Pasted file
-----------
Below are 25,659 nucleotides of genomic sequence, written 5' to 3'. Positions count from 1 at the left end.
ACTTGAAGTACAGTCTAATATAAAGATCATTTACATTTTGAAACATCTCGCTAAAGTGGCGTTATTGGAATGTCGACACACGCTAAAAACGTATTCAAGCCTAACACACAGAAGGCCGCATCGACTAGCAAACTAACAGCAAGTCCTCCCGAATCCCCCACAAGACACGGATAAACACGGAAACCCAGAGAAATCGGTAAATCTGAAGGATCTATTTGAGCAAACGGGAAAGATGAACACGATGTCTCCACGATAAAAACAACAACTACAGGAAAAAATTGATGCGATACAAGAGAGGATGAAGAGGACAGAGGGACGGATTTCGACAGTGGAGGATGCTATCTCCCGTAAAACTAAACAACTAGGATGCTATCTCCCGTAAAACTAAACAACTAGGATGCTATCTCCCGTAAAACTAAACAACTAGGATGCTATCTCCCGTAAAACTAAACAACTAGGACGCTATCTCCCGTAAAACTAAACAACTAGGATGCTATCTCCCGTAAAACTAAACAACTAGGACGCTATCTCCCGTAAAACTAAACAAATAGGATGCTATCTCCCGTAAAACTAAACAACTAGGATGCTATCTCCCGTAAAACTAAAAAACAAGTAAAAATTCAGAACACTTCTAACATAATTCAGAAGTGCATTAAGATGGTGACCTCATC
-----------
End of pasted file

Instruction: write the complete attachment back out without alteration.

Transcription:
Below are 25,659 nucleotides of genomic sequence, written 5' to 3'. Positions count from 1 at the left end.
ACTTGAAGTACAGTCTAATATAAAGATCATTTACATTTTGAAACATCTCGCTAAAGTGGCGTTATTGGAATGTCGACACACGCTAAAAACGTATTCAAGCCTAACACACAGAAGGCCGCATCGACTAGCAAACTAACAGCAAGTCCTCCCGAATCCCCCACAAGACACGGATAAACACGGAAACCCAGAGAAATCGGTAAATCTGAAGGATCTATTTGAGCAAACGGGAAAGATGAACACGATGTCTCCACGATAAAAACAACAACTACAGGAAAAAATTGATGCGATACAAGAGAGGATGAAGAGGACAGAGGGACGGATTTCGACAGTGGAGGATGCTATCTCCCGTAAAACTAAACAACTAGGATGCTATCTCCCGTAAAACTAAACAACTAGGATGCTATCTCCCGTAAAACTAAACAACTAGGATGCTATCTCCCGTAAAACTAAACAACTAGGACGCTATCTCCCGTAAAACTAAACAACTAGGATGCTATCTCCCGTAAAACTAAACAACTAGGACGCTATCTCCCGTAAAACTAAACAAATAGGATGCTATCTCCCGTAAAACTAAACAACTAGGATGCTATCTCCCGTAAAACTAAAAAACAAGTAAAAATTCAGAACACTTCTAACATAATTCAGAAGTGCATTAAGATGGTGACCTCATC